5 Ways to Build a Solid Email Marketing List
Grow Your Business, Not Your Inbox
Email marketing is a powerful tool that can extend your reach beyond your website and create new sales opportunities. If you simply sell to customers when they happen to visit your site, you have an all-or-nothing chance of making a sale. Should they leave without making a purchase, there's no guarantee they'll return later.
But when you build an email list of current and potential customers, you can reach out repeatedly to your prospects with targeted messages.
Here are five ways to integrate email marketing into your website and stay in touch with your best prospects:
1. Build an opt-in form on your home page.
Perhaps the easiest and most common way to create a list is to integrate an email opt-in form into your home page. To get attention, place your form "above the fold," so visitors can see it immediately and don't have to scroll down.
To get an opt-in form code, you'll first need to sign up with an email marketing services provider, which will cost you up to $20 a month. The cost will likely increase if your subscriber list becomes larger than 5,000 members. This type of company allows you to collect email addresses, manage your lists and send messages to your subscribers. Once your account is set up, log in and follow the instructions in the company's help section.
Related: Email Marketing is Not Dead (Video)
Here are a few things to keep in mind when creating an opt-in form:
• Generally, the less information you require to opt in, the more sign-ups you'll receive. Most webmasters find that requiring only an email address and first name -- or even just an email address -- results in the highest opt-in rates.
• You'll also get better results if you offer a bonus for providing your email address. Many merchants find that delivering a coupon code or free e-book encourages more sign-ups.
• Depending on the email marketing services provider you've chosen, you may be able to split test your opt-in form. If so, try designing two different versions of your form that will be displayed randomly to visitors and will help you determine the most effective approach.
2. Include an opt-in option on your About page.
Don't stop with your home page. Include a second opt-in form on your About page. After all, visitors who arrive on this page have taken action to learn more about you and your business. Encourage them to get to know you even more by joining your email list.
Consider the experience of popular blogger Pat Flynn of Smart Passive Income. By adding an opt-in form to the main text of his About page, he saw an increase of 446 percent in email newsletter sign-ups over a two-month period.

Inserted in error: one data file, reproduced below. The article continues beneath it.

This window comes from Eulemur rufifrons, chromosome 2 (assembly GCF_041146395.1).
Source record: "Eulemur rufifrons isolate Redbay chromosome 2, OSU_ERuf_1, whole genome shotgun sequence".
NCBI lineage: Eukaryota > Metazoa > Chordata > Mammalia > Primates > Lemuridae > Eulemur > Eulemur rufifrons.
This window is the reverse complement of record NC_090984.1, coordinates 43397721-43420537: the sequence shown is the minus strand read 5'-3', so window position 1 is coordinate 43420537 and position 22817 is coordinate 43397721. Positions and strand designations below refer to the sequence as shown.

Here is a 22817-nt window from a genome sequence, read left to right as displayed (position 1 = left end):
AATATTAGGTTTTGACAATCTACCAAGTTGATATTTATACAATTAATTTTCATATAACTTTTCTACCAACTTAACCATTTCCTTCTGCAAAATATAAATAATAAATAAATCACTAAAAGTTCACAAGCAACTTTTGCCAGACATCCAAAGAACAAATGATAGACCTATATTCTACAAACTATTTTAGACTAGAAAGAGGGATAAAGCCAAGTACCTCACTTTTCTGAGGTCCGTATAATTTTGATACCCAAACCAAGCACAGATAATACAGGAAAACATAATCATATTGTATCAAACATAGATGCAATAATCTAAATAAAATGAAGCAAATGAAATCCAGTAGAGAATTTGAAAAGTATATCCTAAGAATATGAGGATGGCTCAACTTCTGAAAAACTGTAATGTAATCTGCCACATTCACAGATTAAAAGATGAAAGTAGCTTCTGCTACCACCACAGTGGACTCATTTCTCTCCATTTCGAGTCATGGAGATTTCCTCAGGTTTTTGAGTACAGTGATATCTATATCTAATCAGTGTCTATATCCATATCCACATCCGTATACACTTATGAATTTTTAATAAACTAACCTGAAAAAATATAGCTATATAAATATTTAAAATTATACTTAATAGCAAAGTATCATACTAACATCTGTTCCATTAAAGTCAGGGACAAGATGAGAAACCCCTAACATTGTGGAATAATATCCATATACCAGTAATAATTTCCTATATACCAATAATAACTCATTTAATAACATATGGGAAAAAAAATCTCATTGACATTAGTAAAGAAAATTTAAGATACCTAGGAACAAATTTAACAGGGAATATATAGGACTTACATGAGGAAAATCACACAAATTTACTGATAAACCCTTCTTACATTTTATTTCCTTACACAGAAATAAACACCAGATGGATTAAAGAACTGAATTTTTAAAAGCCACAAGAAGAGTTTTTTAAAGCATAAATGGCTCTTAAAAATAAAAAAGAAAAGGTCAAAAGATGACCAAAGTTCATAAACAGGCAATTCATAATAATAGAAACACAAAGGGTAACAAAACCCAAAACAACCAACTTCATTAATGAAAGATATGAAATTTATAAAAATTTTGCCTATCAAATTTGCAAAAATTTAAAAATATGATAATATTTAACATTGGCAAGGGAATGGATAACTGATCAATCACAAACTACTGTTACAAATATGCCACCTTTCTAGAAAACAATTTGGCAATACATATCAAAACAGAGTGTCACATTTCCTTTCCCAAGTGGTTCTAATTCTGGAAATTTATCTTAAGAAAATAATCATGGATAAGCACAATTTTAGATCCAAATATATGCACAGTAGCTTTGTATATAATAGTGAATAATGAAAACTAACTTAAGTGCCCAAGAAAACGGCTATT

3. Add an opt-in form to your checkout process.
Your checkout process can be another logical place for an opt-in form. If your customers are so invested in your brand that they're willing to pull out their credit cards, chances are they'll be interested in receiving future discounts and other messages from you.
For more information on integrating an opt-in form into your sales process, check with your shopping cart provider. Many of today's top payment processers integrate smoothly with the most popular email marketing service providers.
If such integration isn't available, you may need to use an external program or hire a developer to add the opt-in function. This shouldn't cost more than $50 to $200, and you'll likely find the extra effort and expense worth the investment.
4. Integrate an opt-in function into your blog's comments section.
If you run a business blog, you can integrate an email opt-in box into the comments section. You'll be reaching people who already have demonstrated an interest in what you have to say.
Some providers of email marketing services offer blog-specific plugins that will let you add an opt-in feature quickly and easily. If your provider doesn't have that service, you can purchase software for that function for about $100.
5. Consider a pop-up form.
Another option is to present opt-in forms via pop-up advertisements. Although some people find pop-up ads irritating, their continued presence on some of the web's top sites can only mean that they're effective for some marketers.
It's a judgment call. If you do decide to put opt-in forms in pop-ups, be sure to track your site's metrics carefully. What you want to see is an increase in opt-in subscriptions -- without a corresponding increase in your site's bounce rate.